Louisiana continues to have one of the lowest vaccination rates in the country. Less than 50% of all residents are fully vaccinated, and about 15% of children ages 5-17 have completed their vaccine series.

While some medical professionals who support the COVID-19 vaccine believe requiring it without a greater degree of public support could be a bad idea, others have argued the opposite.

“Apparently, for some, opposing a mandate of any kind trumps even the health and safety of one’s own children and grandchildren,” said Dr. Mark Kline, the chief medical officer at Children’s Hospital New Orleans, in a recent op-ed. “Allowing this point of view to dictate policy will come back to haunt us.

If Edwards moves forward with adoption he’ll likely face legal challenges from Landry who has argued the governor can’t require the vaccine without support from the full legislature. Landry has already mounted legal challenges to other vaccine requirements.

Voting to oppose adoption were representatives Larry Bagley, R-Stonewall; Roy Daryl Adams, No Party-Jackson; Kenny Cox, D-Natchitoches; Raymond Crews, R-Bossier City; Michael Echols, R-Monroe; Julie Emerson, R-Carenco; C. Travis Johnson, D-Vidalia; Ed Larvadain, D-Alexandria; Wayne McMahen, R-Minden; Bob Owen, R-Slidell; Thomas Pressley, R-Shreveport; Joe Stagni, R-Kenner; Christopher Turner, R-Ruston.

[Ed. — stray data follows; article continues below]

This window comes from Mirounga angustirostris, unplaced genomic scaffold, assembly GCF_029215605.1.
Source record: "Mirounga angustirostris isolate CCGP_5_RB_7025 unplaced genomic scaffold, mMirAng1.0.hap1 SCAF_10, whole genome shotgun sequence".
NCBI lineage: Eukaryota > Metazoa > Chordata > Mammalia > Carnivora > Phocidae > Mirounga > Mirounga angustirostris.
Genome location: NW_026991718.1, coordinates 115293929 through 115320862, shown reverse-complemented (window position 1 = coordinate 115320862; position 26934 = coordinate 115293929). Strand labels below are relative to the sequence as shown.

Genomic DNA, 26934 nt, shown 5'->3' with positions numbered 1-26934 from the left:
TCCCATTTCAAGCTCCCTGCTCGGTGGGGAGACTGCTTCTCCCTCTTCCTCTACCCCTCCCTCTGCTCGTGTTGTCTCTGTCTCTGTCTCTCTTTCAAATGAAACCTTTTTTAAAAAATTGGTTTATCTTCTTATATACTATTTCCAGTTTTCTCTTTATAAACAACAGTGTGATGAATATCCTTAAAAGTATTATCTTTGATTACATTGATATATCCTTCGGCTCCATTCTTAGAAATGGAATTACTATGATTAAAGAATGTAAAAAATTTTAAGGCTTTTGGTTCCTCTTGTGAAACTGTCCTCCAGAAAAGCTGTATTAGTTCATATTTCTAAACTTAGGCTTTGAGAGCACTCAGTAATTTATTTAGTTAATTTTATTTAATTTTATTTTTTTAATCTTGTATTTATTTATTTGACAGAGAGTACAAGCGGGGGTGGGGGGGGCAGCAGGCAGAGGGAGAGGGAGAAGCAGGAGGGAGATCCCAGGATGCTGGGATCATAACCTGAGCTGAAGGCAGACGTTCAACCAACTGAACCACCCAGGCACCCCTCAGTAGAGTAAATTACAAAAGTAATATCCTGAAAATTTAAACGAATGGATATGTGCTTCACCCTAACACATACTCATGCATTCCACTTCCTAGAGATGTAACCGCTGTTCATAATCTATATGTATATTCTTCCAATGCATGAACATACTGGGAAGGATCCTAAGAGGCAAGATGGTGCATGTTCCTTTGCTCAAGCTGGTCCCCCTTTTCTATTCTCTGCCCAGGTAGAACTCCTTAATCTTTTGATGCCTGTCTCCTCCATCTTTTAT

Voting to support adoption were representatives Robby Carter, D-Amite and Dustin Miller, D-Opelousas.

This story has been updated to correct vaccine data for children ages 5-17.

Copyright 2021 WWNO - New Orleans Public Radio. To see more, visit WWNO - New Orleans Public Radio.

Aubri Juhasz is the education reporter for New Orleans Public Radio. Before coming to New Orleans, she was a producer for National Public Radio’s All Things Considered. She helped lead the show's technology and book coverage and reported her own feature stories, including the surge in cycling deaths in New York City and the decision by some states to offer competitive video gaming to high school students as an extracurricular activity.